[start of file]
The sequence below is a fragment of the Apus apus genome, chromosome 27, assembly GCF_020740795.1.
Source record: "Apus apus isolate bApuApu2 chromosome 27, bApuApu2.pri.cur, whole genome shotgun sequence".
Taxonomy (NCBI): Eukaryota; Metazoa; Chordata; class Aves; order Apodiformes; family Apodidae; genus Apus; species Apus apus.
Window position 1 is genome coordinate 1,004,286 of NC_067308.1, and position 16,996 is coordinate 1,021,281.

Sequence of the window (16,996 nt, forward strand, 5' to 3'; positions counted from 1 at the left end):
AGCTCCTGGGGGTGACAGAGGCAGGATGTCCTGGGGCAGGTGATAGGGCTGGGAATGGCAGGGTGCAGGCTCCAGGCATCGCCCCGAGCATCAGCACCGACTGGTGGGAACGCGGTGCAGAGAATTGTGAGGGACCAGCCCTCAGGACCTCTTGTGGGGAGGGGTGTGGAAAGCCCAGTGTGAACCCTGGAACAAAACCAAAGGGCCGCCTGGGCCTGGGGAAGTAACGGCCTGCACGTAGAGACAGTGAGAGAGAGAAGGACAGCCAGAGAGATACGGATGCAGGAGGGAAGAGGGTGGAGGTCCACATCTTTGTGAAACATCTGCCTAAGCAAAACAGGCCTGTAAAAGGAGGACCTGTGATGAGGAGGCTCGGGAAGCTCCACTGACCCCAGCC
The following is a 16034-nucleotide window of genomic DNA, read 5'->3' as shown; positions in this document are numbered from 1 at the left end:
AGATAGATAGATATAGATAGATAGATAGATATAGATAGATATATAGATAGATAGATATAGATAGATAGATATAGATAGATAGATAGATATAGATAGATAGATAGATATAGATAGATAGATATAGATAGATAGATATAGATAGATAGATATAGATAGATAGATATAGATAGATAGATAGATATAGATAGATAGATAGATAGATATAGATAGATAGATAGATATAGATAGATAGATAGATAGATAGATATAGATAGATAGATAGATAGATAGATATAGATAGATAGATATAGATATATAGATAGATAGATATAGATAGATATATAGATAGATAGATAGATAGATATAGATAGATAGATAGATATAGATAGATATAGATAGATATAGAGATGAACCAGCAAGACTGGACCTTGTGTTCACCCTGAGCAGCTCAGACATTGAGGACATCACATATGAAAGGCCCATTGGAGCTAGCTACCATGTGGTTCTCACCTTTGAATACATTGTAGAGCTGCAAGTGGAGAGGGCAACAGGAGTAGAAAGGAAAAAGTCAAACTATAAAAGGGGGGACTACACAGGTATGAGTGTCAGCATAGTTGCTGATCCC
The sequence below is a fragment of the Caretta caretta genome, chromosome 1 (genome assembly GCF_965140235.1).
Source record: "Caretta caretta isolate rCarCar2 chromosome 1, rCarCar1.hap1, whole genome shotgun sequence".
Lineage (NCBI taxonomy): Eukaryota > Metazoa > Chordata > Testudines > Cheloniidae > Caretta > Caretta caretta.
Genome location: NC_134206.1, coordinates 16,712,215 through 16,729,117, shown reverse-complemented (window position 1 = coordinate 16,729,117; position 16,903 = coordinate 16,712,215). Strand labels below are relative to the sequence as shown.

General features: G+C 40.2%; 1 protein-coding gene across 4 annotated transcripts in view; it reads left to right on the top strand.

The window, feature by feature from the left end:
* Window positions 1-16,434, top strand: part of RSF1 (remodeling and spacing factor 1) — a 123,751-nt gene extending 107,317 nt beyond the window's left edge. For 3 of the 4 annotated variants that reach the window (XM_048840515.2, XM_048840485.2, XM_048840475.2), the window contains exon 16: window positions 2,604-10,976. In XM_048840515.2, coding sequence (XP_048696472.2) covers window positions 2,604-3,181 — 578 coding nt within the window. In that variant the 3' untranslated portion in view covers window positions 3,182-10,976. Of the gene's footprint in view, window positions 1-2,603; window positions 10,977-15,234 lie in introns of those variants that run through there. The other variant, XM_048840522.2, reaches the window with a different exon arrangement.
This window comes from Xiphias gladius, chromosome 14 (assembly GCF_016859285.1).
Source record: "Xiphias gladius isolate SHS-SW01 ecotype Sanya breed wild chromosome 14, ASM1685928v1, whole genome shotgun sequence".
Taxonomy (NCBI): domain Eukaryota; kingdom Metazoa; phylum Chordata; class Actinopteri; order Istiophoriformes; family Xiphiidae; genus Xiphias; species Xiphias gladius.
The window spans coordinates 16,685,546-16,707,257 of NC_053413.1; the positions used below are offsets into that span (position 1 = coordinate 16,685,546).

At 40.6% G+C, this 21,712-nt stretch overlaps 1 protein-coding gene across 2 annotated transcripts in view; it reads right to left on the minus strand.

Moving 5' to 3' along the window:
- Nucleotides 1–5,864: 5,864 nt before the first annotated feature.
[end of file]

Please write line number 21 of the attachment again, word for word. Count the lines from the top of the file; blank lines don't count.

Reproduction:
Moving 5' to 3' along the window: